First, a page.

The Corner

Politics & Policy

The Washington Post Prints Another Bizarre Attack on Ben Shapiro

Ben Shapiro speaks at the 2018 Young Women’s Leadership Summit in Dallas, Texas. (Gage Skidmore)

I know that yesterday was almost entirely dedicated to analysis of the Mueller report, but I just can’t let this past without comment — the Post printed another op-ed tying Ben Shapiro to the radical right. On Tuesday, Talia Lavin took to its pages and actually wrote that Ben’s statements declaring Notre Dame to be a monument to Western civilization and a mark of the west’s Judeo-Christian heritage actually evoked the specter of war between Islam and the West. She then immediately compared his words to the depraved ideas of the New Zealand mosque shooter and alt-right leader Richard Spencer. It was a gross and irresponsible smear.

Well, here we go again. The Post’s Ishan Tharoor writes that the Notre Dame fire ignites the West’s far right. This piece actually racializes Ben’s comments — and then links them to, yes, Richard Spencer.

Ben Shapiro, an influential American right-wing pundit with a huge following on social media, lamented “a magnificent monument to Western civilization collapsing” and then followed up with tweets that insisted upon the “Judeo-Christian heritage” embodied by Notre Dame and the duty of all to refamiliarize “ourselves with the philosophy and religious principles that built it.” Critics quickly noted the brutal treatment meted out on French Jews for centuries while the cathedral stood. Others suggested Shapiro’s invocation of “Judeo-Christian” values were in this instance simply a euphemism for “white.”

Richard Spencer, an American neofascist credited with coining the term “alt-right” for the online ecosystem of far-right voices in the West, spoke more plainly. He tweeted his hope that the fire consuming Notre Dame would “spur the White man into action — to sieze [sic] power in his countries, in Europe, in the world” and, if so, the blaze “will have served a glorious purpose and we will one day bless this catastrophe.”

The term Judeo-Christian is not a euphemism for white, and claiming that Spencer spoke more plainly than Ben (rather than contradicting everything Ben believes) is yet another smear. Judeo-Christian is a modern term that merely acknowledges the historical fact of Judaism’s connection to Christianity and Christianity’s dependence on Judaism. The term Judeo-Christian has been used to help educate Christians as to the roots of their own faith (read Romans 11, it takes two minutes) and to refute the utter irrationality and depravity of Christian anti-Semitism. It has nothing to do with race. It has everything to do with two inseparably intertwined religious traditions that are multi-ethnic in their own rights.

One additional note. Both Tharoor and Lavin illustrate a serious problem within zealous progressive anti-extremism. They constantly lump mainstream conservatives — thoughtful people who engage in good faith — with vile racists and conspiracy theorists. And so you read pieces like Lavin’s and Tharoor’s and applaud the condemnation of men like Spencer and media outlets like Infowars, but then next stumble straight into a broadside against Ben. One wonders, do they even understand conservatism? Or is the true intent to attempt to ostracize mainstream conservative thought through illegitimate and manufactured guilt-by-association?

Spend any time in far-left segments of American life, and you’ll quickly learn that all too many academics, writers, and activists see precious little distinction between actual fascists and traditional conservatives. In their punch a Nazi worldview (whether the punch is literal or literary), the definition of Nazi is often maliciously broad. People who abhor racism are lumped together with racists. People who seek peaceful change are treated as if they’re dangerous and violent — and when words can allegedly be violence, then dramatic action is justified in response.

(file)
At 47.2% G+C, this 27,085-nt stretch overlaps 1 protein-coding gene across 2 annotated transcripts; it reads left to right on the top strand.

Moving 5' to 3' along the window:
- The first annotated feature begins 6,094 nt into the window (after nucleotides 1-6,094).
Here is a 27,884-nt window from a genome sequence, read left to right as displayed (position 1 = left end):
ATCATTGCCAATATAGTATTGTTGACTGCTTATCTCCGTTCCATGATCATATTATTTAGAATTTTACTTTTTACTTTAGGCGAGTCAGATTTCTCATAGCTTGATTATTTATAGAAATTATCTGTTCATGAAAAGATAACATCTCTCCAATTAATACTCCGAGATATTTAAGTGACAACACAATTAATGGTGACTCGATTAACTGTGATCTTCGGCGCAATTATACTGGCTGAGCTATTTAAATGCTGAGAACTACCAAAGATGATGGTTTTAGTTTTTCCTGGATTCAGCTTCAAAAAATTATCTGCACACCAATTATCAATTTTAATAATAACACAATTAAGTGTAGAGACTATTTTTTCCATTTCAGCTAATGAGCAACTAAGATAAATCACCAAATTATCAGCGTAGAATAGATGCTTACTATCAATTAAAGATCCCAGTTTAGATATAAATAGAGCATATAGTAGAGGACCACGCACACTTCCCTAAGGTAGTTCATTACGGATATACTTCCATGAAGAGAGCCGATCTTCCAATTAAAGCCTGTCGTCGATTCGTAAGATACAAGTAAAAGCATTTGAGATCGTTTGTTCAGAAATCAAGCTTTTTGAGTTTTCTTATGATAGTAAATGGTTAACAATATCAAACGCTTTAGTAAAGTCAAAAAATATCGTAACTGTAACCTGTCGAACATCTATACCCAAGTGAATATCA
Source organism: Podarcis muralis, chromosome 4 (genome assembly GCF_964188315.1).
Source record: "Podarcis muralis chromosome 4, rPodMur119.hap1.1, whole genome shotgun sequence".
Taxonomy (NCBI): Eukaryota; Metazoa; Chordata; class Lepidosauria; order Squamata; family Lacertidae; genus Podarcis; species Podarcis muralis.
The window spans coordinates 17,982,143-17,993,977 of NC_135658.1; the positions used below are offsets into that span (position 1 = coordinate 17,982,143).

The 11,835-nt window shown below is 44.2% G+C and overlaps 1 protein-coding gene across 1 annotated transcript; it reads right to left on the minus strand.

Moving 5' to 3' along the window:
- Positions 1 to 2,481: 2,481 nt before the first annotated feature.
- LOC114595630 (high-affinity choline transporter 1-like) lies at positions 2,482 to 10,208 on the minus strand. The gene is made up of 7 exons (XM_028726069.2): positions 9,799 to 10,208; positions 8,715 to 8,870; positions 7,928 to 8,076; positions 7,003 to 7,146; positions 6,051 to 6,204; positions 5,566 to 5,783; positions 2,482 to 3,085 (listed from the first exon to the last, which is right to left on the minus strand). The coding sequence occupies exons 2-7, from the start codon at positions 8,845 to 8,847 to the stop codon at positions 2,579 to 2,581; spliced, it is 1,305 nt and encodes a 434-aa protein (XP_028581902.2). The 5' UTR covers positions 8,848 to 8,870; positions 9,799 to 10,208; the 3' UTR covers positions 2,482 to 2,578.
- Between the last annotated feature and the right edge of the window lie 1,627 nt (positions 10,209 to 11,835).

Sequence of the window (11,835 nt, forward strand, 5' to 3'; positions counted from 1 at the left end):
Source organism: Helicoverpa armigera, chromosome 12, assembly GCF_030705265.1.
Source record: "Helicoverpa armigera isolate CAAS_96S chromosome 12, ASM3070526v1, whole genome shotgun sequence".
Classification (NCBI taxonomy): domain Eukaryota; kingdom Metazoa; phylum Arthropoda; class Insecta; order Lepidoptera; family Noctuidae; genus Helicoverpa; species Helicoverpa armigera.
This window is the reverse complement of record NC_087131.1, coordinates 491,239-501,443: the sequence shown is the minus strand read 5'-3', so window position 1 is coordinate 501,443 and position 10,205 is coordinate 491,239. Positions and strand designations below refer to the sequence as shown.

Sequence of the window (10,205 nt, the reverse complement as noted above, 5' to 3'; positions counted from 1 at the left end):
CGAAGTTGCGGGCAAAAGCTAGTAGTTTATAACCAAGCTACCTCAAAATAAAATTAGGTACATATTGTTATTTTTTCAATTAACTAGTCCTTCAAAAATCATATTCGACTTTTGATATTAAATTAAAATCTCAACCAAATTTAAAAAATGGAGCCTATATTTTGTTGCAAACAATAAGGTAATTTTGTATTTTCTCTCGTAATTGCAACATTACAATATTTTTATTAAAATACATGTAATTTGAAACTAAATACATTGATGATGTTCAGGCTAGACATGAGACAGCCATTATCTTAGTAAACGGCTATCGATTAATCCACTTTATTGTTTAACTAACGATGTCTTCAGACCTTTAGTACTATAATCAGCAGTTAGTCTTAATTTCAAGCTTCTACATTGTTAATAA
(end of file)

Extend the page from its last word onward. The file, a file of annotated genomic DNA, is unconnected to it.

I’m used to hearing this sentiment on the quad or from troll accounts on Twitter. It’s exceedingly disappointing to see the same techniques employed time and again in one of America’s greatest newspapers. Ben Shapiro was smeared again, and there is no excuse.

David French is a senior writer for National Review, a senior fellow at the National Review Institute, and a veteran of Operation Iraqi Freedom.

Most Popular


The Rise of the Chinese-American Right

On June 13, during a nasty storm, a group of Chinese New Yorkers gathered in front of the gates of Gracie Mansion, the New York mayor’s residence on the Upper East Side, to protest. Inside, Mayor Bill de Blasio was meeting with two dozen or so representatives of the Asian-American community to discuss his ... Read More
White House

The Trump Steamroller

As we settle into high summer and the period of maximum difficulty in finding anything to fill in hours of television news, especially 24/7 news television, two well-established political trends are emerging in this pre-electoral period: The president’s opponents continue to dig themselves into foxholes that ... Read More
White House

Trump and the ‘Racist Tweets’

What does “racist” even mean anymore? Racism is the headline on President Trump’s Sunday tweets -- the media-Democrat complex assiduously describes them as “racist tweets” as if that were a fact rather than a trope. I don’t think they were racist; I think they were abjectly stupid. Like many ... Read More

How Beto Made Himself into White-Privilege Guy

Robert Francis O’Rourke is white. If it’s any consolation, he’s very sorry about that. “Beto” has been running from his Irish ancestry for some time now. Long before the Left fell headlong into the logical termini of its triune fascination with race, power, and privilege, O’Rourke sensed that there ... Read More